The title, My Kitchen Year: 136 Recipes that Saved My Life may sound a bit dramatic, and she’s been teased time and again for her rather rapturous tweets, but Ruth Reichl delivers on her premise. After the abrupt close of Gourmet, Reichl found solace and strength in the kitchen—every recipe proceeds a moment in her life that led to that exact dish—and she makes clear that the right recipe has the power to heal, revive, and reinvigorate. I felt it too: on a chilly night after a frustrating day, her silky, bright Avgolemono soup and garlicky broccoli rabe bruschetta comforted and fortified me.
The book is organized by season (Reichl gets particularly excited by whatever is good and fresh). Her recipe style is relaxed, even soothing. Instead of a formal ingredient list, items are grouped as either staples or shopping list grabs. Instead of numbered steps, she instructs in warm, friendly paragraphs—a call to peel apples for a crisp reads, “peel a few different kinds of apples, enjoying the way they shrug reluctantly out of their skins.” And, perhaps in a nose thumbing to online critics, each anecdote is set off by one of her infamous tweets.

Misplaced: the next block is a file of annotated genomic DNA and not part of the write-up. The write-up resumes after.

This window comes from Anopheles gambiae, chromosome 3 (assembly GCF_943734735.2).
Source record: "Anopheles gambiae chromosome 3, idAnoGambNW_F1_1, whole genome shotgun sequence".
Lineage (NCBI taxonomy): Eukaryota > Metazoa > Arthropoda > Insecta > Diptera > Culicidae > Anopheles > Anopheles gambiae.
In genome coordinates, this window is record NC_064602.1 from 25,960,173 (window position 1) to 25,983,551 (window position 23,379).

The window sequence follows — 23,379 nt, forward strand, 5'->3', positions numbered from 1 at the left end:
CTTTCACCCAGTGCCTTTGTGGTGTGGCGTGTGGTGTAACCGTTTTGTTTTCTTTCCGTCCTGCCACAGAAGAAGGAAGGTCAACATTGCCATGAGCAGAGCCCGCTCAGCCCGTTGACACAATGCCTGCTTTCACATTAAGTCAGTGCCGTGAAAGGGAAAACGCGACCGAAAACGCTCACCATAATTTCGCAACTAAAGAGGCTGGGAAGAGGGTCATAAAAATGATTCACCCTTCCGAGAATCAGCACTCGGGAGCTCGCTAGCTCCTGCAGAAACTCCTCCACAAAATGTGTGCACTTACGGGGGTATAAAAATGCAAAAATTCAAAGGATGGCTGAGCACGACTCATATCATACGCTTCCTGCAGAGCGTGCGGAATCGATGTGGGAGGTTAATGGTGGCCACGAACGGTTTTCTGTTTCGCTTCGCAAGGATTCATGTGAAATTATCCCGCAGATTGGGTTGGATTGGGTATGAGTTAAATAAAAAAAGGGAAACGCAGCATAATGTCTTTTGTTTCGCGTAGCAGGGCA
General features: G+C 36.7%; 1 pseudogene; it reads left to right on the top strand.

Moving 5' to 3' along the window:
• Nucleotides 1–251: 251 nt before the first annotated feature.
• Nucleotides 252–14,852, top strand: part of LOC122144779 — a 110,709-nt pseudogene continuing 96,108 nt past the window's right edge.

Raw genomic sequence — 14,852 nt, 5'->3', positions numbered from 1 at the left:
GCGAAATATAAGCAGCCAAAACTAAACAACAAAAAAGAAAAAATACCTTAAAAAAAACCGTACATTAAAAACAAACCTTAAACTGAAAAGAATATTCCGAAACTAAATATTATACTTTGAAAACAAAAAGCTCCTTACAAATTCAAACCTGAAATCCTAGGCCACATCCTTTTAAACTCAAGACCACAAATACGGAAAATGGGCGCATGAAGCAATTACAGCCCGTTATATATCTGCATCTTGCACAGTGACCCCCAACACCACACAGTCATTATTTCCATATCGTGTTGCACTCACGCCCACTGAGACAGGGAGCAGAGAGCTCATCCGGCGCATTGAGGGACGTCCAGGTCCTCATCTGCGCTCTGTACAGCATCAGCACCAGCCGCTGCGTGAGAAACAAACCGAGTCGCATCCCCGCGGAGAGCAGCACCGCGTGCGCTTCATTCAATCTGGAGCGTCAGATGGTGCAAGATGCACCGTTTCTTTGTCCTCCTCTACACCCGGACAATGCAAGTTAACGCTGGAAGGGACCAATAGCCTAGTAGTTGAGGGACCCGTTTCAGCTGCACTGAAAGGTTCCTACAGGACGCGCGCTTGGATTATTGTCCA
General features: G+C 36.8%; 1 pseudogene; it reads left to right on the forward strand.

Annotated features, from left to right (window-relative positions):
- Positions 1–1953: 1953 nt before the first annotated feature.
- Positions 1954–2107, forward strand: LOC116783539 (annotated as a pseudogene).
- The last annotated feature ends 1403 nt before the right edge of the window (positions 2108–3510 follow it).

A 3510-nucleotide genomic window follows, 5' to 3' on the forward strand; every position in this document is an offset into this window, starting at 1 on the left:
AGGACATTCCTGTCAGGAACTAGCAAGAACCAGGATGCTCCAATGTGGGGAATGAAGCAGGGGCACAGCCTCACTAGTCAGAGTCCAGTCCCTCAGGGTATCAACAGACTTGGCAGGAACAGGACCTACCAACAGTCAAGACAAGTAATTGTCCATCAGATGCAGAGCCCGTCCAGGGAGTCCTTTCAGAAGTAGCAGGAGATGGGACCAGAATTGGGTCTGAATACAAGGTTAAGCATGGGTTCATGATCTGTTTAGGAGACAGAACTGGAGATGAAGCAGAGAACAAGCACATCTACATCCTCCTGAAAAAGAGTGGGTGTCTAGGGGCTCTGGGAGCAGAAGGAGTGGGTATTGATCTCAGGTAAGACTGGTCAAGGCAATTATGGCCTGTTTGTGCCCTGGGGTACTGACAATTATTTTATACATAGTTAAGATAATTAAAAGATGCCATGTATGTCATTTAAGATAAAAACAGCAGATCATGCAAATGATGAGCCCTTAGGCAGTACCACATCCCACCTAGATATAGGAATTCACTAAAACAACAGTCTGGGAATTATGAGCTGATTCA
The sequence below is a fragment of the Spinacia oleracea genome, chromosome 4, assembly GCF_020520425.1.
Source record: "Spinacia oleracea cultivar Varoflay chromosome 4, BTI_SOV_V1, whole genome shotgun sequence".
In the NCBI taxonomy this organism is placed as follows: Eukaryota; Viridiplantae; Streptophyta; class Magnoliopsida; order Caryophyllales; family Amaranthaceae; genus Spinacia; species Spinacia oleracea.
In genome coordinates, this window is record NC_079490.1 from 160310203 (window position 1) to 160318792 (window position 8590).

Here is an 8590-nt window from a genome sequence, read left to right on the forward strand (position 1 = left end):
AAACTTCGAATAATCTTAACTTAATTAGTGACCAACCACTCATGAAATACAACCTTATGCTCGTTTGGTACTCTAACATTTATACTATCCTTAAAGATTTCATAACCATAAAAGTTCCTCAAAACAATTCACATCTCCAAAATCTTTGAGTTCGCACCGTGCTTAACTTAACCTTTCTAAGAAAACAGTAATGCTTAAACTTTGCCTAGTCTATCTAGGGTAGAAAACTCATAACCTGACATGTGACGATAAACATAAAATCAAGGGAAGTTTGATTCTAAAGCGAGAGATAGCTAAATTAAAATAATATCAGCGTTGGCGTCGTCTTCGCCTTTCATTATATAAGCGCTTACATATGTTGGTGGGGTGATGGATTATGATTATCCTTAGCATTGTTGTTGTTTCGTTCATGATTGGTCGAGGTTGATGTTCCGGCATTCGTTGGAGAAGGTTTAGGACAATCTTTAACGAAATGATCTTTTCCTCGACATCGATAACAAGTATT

If you tend to roll your eyes at the overly earnest, read My Kitchen Year for the recipes, and cook many of them. You’ll be deeply satisfied, maybe even moved.
More Books for Cooks:
- New Vegetarian Cookbooks: Vegetables Are the New Meat
- Great for Working Parents: Katie Workman's Dinner Solved!
- Israeli Trend: Zahav by Michael Solomonov